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Fluoride: The Tooth Protector

Approximately 170 million people in the United States use fluoridated water provided by their public water authorities. According to the American Dental Association (ADA), widespread availability of various sources of fluoride has greatly diminished tooth decay rates in America and abroad.

Dental Benefits of Fluoride

A naturally occurring compound, fluoride has been proven to effectively reduce the prevalence of dental caries and tooth decay. How does this work, exactly?

  • Strength Over Time: Fluoride makes teeth stronger to help prevent initiation of dental caries and tooth decay resulting from acid contained in sugars and the breakdown of carbohydrates.
  • Therapeutic Output: Fluoride re-mineralizes areas of the teeth that are weakened by acid.

Fluoridated Choices

Your dentist can help determine if you are receiving an appropriate amount of fluoride in your diet. Fluorides come in two basic forms:

Topical Fluorides: These fluorides strengthen teeth by providing better resistance to decay. This category includes toothpastes and home mouth rinses, as well as gels, foams and rinses incorporated during your dental visits. The cost for topical fluoride application is approximately $30, while the cost for a topical fluoride varnish treatment is $35.

Systemic Fluorides: These fluorides include water fluoridation, tablets, drops or lozenge dietary fluoride supplements. Not all public or private water sources contain ADA-recommended levels of fluoridation (0.7 to 1.2 parts fluoride per million parts water). Check with your dentist for information about the fluoridation level in your community’s water. Dietary fluoride supplements may be recommended for children between the ages of six months and sixteen who live in communities without fluoridated water. These supplements are available by prescription only.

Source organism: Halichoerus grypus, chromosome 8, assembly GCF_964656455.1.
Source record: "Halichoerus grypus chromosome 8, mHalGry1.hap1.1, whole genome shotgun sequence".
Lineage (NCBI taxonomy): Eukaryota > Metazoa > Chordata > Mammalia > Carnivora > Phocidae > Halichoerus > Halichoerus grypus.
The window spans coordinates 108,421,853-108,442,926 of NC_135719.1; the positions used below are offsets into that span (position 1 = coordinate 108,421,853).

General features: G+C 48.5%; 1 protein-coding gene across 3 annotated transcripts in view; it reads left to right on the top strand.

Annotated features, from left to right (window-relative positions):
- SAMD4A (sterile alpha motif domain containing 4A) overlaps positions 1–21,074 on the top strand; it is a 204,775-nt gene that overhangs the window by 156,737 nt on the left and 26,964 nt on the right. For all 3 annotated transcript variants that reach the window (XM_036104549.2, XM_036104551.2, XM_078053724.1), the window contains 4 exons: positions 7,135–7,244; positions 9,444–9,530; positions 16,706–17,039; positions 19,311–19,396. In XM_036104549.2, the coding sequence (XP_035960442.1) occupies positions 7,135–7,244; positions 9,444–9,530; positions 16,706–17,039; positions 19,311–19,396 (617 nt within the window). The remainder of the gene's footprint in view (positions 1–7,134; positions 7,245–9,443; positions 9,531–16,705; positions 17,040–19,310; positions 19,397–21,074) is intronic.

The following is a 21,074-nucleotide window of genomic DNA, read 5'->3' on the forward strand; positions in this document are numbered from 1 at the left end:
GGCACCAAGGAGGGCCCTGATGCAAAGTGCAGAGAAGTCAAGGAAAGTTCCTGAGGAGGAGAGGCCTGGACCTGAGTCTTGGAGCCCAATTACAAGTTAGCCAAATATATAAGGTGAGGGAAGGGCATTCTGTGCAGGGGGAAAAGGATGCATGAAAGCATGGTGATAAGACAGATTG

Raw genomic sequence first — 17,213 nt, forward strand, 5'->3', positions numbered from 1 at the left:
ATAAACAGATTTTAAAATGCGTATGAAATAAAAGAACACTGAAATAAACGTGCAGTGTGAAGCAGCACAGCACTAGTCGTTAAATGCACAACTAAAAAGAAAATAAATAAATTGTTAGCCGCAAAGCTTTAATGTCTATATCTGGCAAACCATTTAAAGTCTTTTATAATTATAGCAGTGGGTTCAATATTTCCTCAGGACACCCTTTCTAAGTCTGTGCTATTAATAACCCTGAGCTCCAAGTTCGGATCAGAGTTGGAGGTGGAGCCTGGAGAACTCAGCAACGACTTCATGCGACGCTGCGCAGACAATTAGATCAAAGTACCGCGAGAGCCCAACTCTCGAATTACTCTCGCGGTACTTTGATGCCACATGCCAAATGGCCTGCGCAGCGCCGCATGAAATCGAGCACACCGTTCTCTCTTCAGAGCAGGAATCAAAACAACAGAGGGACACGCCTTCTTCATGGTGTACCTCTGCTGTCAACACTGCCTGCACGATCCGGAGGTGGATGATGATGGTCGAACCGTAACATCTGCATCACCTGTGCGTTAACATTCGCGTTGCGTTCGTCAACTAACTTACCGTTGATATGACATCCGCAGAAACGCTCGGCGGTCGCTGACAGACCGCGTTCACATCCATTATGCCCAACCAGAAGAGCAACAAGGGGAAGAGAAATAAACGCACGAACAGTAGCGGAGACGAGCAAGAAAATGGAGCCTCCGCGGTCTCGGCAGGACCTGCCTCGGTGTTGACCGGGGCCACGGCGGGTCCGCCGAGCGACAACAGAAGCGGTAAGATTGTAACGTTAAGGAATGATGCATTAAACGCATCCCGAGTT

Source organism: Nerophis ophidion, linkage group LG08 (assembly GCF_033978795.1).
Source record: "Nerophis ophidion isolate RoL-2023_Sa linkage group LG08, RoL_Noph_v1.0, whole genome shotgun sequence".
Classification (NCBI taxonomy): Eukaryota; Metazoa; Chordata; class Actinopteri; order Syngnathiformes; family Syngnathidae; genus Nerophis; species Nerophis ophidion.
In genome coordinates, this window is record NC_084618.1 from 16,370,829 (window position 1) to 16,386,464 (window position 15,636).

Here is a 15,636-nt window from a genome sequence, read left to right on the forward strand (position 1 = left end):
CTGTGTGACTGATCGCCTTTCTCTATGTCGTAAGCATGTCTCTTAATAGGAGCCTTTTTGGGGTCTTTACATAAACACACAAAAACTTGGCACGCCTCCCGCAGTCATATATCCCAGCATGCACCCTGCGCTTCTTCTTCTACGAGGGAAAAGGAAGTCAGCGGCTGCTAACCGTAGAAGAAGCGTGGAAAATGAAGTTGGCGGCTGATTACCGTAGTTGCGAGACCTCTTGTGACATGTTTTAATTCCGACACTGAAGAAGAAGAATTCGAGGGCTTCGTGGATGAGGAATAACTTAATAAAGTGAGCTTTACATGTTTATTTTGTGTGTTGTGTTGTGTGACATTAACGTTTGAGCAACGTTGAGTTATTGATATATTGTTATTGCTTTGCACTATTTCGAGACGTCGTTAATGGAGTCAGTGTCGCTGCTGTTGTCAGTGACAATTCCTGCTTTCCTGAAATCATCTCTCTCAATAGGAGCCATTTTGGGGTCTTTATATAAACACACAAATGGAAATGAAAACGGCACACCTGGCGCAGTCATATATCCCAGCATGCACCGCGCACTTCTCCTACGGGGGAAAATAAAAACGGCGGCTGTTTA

The Bottled Water Effect

The increasing consumption of bottled water has left many Americans with an inadequate daily intake of fluoride. In response, many bottled water manufacturers are now adding a fluoride supplement to their products to compensate. In 2006, the U.S. Food and Drug Administration (FDA) ruled that bottled water manufacturers may claim that bottled water containing .6 to 1.0 mg/L total fluoride may reduce the risk for dental cavities and tooth decay.

Special considerations must be applied to children under the age of seven who face an increased risk of dental fluorosis (enamel hypermineralization caused by excessive fluoride consumption). This developmental stage requires a reduced daily intake of fluoride for the healthy growth of teeth.